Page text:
The huge availability of animal skins in the state has been an important fact in the growth and development of the leather industry which has gone from the production of semi-finished hides, to finished hides, saddler, shoes, garments and furniture.  Both the export and domestic markets have expanded considerably.  Today, the drying up of supplies of hides has led to not only price increases of between 12 and 15 percent but to closures and lay-offs because of complete uncertainty with regard to their availability.

The 203 small tanneries of Kanpur are all on the verge of closure.  They employ between 100 and 500 workers, more than 75 percent of whom are dalits.  The 100 large tanneries are working but they have also laid off large numbers of workers, also mostly dalits.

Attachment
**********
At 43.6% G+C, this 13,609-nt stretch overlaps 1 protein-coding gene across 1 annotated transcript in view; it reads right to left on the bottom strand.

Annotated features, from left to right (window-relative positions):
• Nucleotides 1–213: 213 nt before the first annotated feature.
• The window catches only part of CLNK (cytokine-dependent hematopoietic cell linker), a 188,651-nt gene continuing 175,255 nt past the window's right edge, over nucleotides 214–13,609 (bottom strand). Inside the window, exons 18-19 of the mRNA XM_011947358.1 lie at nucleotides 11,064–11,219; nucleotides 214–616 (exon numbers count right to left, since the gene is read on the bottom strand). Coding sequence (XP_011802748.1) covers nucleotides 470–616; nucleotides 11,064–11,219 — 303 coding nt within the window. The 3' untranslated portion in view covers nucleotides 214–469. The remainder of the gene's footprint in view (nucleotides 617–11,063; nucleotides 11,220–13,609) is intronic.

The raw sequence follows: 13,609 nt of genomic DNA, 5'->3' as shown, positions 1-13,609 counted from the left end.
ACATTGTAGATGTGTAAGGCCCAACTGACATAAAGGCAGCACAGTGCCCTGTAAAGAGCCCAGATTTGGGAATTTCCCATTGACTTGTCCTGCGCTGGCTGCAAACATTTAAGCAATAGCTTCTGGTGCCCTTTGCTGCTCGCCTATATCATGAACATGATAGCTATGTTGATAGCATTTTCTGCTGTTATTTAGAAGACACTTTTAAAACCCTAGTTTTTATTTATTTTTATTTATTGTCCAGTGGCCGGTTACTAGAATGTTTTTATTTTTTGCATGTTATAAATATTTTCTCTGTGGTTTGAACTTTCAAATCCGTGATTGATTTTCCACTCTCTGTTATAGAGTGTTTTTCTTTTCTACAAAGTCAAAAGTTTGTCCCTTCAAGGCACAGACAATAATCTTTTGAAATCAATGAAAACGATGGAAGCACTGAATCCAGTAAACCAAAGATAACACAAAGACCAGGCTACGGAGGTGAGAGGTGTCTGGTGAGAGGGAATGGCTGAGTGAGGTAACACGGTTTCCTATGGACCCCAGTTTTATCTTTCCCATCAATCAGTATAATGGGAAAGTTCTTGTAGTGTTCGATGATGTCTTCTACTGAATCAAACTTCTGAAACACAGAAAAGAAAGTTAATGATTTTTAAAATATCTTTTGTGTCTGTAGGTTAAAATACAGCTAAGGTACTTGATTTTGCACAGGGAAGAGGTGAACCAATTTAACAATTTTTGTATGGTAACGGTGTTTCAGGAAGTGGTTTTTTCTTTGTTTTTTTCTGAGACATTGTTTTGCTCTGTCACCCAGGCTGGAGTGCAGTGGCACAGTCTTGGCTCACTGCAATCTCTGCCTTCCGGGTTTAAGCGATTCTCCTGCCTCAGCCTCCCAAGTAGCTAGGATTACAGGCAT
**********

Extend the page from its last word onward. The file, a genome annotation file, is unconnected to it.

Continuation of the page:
While all this has meant huge revenue losses for the state, tremendous losses of profit and income for owners of tanneries, export houses and shops, it has also meant incalculable burdens for an already crisis-hit peasantry and enormous job losses for the poorest sections of society in a situation where there are just no jobs available.

 

Interview with A…, a dealer in raw hides from Kanpur.